Musings on market-oriented approaches to International Development
I remember, as a teenager, looking at myself in the mirror. After nights of wearing a durag, I only had a canyon-like crease on the crown of my head. Sadly, no waves. (To the confused reader, waves is in reference to getting a wavy-texture to one’s hair – see picture below).
In high school, to be without waves was a sanction to lands of social ostracization. The process was arduous. Excessive brushing, the right haircut, the right product and the right technique. Despite the advertisements of the products I used which “guaranteed” waves, and despite the sanguine smile of the models with waves on the products I bought, I instead had my own version of Lake Pacid.
This experience reminds me of the promotion which many development organizations in general, social enterprises in particular, engage in. These practices become evident in goals set and claims made in the development industry.
Poverty is a condition that has existed since man’s establishment of civilizations. Against this backdrop, individual organizations – with no reservation– write goals of ending poverty. This goal seems to be, er, a bit of a stretch. If we assume that by poverty, these organizations mean people living below $2 USD/day (a debate which belongs in a library of countless journals, books, and blog posts), then approximately 4 billion people would be considered “poor.” At least a century of human enterprise, and at least a trillion dollars, have failed to eradicate poverty.
Yet, one organization will lift 4 billion people out of poverty.
Understandably, organizations in development need to be visionary. Need to push against convention. Need to push against expectations. Yet, surely, there must be a distinction between sublime aims and serious delusions?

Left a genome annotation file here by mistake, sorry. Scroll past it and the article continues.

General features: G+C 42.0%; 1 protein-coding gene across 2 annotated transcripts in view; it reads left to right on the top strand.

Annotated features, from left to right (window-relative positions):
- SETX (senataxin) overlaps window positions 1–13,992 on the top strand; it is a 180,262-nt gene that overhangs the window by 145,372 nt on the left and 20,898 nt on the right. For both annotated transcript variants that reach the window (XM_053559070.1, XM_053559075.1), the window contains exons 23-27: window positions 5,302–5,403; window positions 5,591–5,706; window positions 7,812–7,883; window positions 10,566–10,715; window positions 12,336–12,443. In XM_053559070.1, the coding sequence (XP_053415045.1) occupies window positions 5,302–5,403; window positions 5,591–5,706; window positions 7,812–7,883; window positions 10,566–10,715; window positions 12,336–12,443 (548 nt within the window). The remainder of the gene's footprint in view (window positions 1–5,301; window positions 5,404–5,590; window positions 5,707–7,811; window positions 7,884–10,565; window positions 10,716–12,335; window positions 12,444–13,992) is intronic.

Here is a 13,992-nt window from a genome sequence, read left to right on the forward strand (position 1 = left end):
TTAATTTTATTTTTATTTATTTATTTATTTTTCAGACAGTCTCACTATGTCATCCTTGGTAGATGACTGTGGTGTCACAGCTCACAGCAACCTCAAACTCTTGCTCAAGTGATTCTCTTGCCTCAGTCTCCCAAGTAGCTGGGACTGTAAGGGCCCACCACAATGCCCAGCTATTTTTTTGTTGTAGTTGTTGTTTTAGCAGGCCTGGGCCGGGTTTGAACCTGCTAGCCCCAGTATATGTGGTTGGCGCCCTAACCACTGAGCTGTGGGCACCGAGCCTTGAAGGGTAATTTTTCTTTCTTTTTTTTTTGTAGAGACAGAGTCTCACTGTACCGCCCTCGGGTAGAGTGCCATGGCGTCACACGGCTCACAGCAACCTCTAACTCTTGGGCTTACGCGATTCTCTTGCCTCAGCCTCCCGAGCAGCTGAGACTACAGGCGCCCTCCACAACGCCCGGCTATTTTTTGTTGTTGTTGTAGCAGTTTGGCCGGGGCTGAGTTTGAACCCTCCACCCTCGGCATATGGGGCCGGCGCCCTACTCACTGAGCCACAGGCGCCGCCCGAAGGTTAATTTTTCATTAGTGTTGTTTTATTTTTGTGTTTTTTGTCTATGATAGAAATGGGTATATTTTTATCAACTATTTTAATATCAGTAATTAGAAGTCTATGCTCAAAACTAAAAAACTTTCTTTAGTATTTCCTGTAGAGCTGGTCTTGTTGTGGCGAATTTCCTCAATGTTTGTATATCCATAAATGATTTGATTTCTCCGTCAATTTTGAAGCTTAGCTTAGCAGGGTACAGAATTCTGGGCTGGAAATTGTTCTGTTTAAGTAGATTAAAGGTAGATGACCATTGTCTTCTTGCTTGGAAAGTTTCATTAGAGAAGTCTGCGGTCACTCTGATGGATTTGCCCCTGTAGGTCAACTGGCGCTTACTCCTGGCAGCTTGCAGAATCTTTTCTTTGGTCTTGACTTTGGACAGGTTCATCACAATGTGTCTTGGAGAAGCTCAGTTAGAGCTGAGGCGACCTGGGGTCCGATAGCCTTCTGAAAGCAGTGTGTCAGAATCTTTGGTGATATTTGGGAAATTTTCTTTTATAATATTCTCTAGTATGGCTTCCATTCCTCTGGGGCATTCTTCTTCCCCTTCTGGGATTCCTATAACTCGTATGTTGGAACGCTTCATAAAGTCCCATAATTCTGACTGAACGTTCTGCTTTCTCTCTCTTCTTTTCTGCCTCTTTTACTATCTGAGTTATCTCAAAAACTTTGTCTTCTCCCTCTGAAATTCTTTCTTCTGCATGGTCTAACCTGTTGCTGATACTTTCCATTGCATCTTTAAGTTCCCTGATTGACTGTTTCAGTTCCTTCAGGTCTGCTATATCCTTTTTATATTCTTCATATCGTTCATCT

Additionally, these objectives are sometimes partnered with claims of saving millions of lives, or creating millions of jobs. Yet, few organizations can show a direct and causal link between these outcomes and the initiatives of the organization. Few organizations can provide indisputable proof that the outcomes for which they take responsbility are not results of alternate initiatives, interventions or phenomena.
The claims made and objectives set by these organizations matter because of the critical importance of the matter at hand. Specifically, improving livelihoods. These claims and objectives matter because “gold-plated” marketing obscures an understanding of meaningful change.
Yet, setting unattainable objectives is more of a marketing exercise than a visionary statement. The dissonance becomes patently clear in the lack of a clear plan for how the organization will achieve these goals. What are the specific measurable targets for achieving this objective? The people accountable for the results? How will a link be shown between the organization’s work and the claims made?
To address this, organizations need to set visionary, yet achievable goals. Clear plans are needed with the required resources and timelines, with evidence of concrete results that can be causally linked to the organization’s efforts. Thankfully, while surely not perfect, IRIS and GIIRS are steps in this direction. For the advent of total and rigorous adoption in the development industry, I won’t hold my breath. In the meantime, I am going to work on my waves.